Lukkaminnie's Oo or 'Grannie's Wool' is the Shetland name for Bog Cotton or Cotton Grass. For this piece, we might imagine ourselves on a rather boggy island moor in high summer, with white tufts of bog cotton all around. It is a calm and sunny day, and because of the bright sun there are, for the moment, only a few active midges. Suddenly one of those strange, miniature whirlwinds, which occur from time to time in such places, rushes past; after that we return to the previous atmospheric calm.
A further ten performances of the complete set of Transplanted pieces is scheduled, including one at the Royal Botanic Gardens Edinburgh on 18 October 2014, and another at the Tin Hut, Gartly, Huntly on 22 November. There is an article about Transplanted in the autumn 2014 edition of the RBGE magazine Botanics. A PDF of the magazine can be dowloaded by clicking here. The article begins on page 14, where there is a beautiful picture, consisting of a photograph of bog cotton overlaid with a section of the score of DW's piece inspired by the plant.
In August 2014 DW wrote a 25 minute, five movement Divertimento for mixed octet, the same combination as the Schubert Octet, except that DW's clarinettist also plays alto sax and bass clarinet during the course of the piece. It was written for the Berkeley Ensemble. Performances to be announced later.
New opera planned
In preparation for a potential start on the composition of his next opera, David Ward in July 2014 DW retyped and slightly emended Kevin Ireland’s libretto The Garden of the Sun, which is derived from the ancient Epic of Gilgamesh. This was originally written for David Ward in 1981. Provisional voice designations and a proposed orchestra line-up are included in a PDF of the libretto available via this link. The story is mostly about humanity’s struggle to come to terms with the inevitability of mortality, but there are diversions along the way.
The recording of Dreaming of a Distant Love (see picture of a girl with binoculars, below) played by FourSight can be heard via this SoundCloud link. Please contact DW directly if you would like to download Dreaming.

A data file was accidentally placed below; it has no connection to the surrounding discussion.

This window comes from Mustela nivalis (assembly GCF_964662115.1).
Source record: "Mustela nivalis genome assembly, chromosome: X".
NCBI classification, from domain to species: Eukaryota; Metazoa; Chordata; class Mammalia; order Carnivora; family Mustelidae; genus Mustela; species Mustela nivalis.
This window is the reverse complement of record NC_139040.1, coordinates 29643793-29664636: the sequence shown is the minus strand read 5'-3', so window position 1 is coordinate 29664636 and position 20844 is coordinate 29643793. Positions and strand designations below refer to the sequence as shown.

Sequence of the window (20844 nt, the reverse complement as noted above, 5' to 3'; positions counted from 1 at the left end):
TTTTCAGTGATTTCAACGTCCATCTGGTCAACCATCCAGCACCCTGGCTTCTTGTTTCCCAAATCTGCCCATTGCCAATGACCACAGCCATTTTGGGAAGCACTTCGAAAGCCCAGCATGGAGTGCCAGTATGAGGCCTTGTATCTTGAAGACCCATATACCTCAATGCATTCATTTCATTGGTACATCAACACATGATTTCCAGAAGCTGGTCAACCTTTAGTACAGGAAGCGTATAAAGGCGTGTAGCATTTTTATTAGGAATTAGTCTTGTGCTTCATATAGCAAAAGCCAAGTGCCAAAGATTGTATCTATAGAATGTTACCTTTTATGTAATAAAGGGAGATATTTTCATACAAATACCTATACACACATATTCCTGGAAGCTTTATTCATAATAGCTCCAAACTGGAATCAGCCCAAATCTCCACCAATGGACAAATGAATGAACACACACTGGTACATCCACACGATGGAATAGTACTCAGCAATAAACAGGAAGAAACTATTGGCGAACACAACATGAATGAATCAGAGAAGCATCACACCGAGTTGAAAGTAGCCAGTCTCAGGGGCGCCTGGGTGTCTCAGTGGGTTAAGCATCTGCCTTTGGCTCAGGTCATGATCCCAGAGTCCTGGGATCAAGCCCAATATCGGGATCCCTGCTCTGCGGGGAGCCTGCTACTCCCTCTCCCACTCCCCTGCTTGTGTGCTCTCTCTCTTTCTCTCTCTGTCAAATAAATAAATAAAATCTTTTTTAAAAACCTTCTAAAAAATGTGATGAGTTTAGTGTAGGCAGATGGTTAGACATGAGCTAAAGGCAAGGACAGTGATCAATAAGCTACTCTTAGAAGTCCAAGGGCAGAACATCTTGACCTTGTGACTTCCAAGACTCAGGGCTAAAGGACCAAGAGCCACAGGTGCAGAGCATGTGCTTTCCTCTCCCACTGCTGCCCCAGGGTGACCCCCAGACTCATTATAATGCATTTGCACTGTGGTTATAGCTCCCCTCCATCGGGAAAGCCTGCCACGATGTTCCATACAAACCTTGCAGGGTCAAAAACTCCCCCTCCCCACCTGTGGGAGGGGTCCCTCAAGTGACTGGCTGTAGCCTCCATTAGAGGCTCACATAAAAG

David Ward's Three Orpheus Sonnets (Rilke) were performed by Ella Fontaine (mezzo) and Lauren Hibberd (piano) in a concert promoted by Music Centeral on Saturday 8 March in Stewart's Hall, Huntly, Aberdeenshire.
A review of the concert is here.
Jane Manning's essay on performing DW's Rilke Sonnets may be read here.
The Isla Quartet gave the first performance of David Ward's String Quartet No 7 at Gartly Community Hall ('The Tin Hut') near Huntly on 16 November 2013. This piece was commissioned by Music Centeral with funding from Creative Scotland. The programme also included the first complete performance of String Quartet No 3 by Huntly based composer Ronald Center (1913-1973), which was probably written in 1969-70, and a number of short pieces specially written for the occasion by young composers, including school children, as well as Mendelssohn's 2nd quartet. The concert was repeated the next day at Woodend Barn, Banchory, both concerts being part of sound, Scotland's festival of new music.
Review 1 of the Tin Hut concert 16 November 2013.
Review 2 of the Wooden Barn concert 17 November 2013.
The group FourSight has recorded David Ward's short piece Dreaming of a Distant Love, which he describes as a miniature paraphrase of music from his opera Cupid and Psyche or Should Love Lie … (see lower down this page). This has now been released as part of a compilation of two minute pieces by various composers specially written for the group. Click on the image below for a PDF of the score (4 pages of music, plus cover and info).
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A studio recording of e-mails from Palestine (see photograph of four people well down this page) is waiting to be edited for later release.